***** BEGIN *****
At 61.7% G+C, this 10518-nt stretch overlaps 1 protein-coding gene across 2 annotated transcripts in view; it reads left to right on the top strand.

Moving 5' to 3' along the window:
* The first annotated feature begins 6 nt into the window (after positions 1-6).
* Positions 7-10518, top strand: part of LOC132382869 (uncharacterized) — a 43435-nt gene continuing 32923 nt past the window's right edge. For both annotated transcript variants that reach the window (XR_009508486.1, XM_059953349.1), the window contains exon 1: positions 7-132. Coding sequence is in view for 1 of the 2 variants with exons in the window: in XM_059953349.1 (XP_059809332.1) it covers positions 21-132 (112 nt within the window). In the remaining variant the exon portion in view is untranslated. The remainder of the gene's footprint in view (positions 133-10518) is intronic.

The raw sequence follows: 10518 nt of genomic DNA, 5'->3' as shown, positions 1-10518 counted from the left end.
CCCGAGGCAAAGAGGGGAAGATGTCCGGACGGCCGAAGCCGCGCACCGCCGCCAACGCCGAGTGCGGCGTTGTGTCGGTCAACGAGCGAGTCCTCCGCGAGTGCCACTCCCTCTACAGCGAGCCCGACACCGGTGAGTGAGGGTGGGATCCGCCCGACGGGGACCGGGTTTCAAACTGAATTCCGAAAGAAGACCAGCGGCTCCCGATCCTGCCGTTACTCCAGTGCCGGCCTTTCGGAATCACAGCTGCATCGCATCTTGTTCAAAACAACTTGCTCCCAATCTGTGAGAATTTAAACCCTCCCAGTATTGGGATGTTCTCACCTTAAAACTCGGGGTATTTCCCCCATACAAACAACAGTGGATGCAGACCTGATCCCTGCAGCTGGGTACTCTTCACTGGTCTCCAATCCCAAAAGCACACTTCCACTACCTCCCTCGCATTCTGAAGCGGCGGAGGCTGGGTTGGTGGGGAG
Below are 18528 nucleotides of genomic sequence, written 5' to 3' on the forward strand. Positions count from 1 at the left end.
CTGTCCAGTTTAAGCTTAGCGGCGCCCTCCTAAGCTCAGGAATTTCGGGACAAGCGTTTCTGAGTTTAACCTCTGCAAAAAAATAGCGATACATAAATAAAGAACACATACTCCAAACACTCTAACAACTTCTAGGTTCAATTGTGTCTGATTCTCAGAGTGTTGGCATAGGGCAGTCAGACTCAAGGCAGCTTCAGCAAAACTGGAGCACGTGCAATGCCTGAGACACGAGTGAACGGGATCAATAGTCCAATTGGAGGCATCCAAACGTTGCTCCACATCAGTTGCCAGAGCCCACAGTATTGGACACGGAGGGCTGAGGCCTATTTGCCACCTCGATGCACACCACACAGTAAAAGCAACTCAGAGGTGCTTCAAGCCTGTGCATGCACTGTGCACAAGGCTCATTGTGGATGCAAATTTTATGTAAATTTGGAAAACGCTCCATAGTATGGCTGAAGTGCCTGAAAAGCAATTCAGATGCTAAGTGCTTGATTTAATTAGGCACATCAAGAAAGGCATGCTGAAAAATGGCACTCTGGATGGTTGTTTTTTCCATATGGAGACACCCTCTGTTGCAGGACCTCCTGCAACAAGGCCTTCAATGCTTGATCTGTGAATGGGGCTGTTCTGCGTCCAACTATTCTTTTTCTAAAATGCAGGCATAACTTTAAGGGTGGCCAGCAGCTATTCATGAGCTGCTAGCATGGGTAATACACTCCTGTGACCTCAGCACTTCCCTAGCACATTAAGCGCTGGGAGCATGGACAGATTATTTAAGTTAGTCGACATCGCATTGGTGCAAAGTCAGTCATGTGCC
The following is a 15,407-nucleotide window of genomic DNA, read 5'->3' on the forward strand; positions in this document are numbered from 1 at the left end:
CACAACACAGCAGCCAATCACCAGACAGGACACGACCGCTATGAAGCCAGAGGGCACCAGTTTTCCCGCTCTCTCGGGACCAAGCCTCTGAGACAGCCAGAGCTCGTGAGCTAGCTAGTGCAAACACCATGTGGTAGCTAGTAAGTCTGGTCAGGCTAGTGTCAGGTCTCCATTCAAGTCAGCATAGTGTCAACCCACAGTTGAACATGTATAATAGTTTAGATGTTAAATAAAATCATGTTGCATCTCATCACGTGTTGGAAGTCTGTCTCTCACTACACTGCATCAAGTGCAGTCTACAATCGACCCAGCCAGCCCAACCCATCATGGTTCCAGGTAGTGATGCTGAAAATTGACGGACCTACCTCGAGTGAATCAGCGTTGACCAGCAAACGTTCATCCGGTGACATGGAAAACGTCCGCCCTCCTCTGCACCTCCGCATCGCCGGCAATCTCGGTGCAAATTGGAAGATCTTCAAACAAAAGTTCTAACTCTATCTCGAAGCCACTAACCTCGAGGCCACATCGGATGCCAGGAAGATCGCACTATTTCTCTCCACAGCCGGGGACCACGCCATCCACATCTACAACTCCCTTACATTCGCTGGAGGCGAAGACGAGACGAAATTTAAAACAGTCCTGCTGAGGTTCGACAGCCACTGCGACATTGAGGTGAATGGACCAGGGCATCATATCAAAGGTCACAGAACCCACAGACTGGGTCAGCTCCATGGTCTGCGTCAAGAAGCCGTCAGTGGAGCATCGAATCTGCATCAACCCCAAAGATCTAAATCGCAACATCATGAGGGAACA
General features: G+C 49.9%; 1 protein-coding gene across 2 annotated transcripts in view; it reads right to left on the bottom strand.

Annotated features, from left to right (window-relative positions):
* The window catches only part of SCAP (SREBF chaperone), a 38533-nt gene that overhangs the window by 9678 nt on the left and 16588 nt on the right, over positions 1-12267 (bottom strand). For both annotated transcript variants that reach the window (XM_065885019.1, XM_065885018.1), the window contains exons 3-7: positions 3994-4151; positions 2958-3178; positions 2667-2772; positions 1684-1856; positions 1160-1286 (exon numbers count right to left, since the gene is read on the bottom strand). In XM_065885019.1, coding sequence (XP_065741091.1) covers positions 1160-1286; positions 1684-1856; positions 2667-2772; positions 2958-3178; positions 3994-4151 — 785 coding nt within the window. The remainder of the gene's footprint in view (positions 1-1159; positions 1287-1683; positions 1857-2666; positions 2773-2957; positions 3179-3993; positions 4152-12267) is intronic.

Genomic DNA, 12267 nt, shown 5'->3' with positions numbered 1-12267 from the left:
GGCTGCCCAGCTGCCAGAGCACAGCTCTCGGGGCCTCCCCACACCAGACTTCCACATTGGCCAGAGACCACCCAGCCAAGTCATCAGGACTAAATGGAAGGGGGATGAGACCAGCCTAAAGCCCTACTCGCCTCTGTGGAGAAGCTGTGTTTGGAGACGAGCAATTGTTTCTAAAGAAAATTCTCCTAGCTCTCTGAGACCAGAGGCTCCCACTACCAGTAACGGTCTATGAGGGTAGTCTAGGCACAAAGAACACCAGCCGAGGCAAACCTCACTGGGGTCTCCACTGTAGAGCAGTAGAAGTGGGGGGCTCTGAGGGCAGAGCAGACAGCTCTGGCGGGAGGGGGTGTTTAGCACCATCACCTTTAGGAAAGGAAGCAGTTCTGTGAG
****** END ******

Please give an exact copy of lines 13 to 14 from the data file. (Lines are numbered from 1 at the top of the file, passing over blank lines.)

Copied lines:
* The window catches only part of SCAP (SREBF chaperone), a 38533-nt gene that overhangs the window by 9678 nt on the left and 16588 nt on the right, over positions 1-12267 (bottom strand). For both annotated transcript variants that reach the window (XM_065885019.1, XM_065885018.1), the window contains exons 3-7: positions 3994-4151; positions 2958-3178; positions 2667-2772; positions 1684-1856; positions 1160-1286 (exon numbers count right to left, since the gene is read on the bottom strand). In XM_065885019.1, coding sequence (XP_065741091.1) covers positions 1160-1286; positions 1684-1856; positions 2667-2772; positions 2958-3178; positions 3994-4151 — 785 coding nt within the window. The remainder of the gene's footprint in view (positions 1-1159; positions 1287-1683; positions 1857-2666; positions 2773-2957; positions 3179-3993; positions 4152-12267) is intronic.

Genomic DNA, 12267 nt, shown 5'->3' with positions numbered 1-12267 from the left: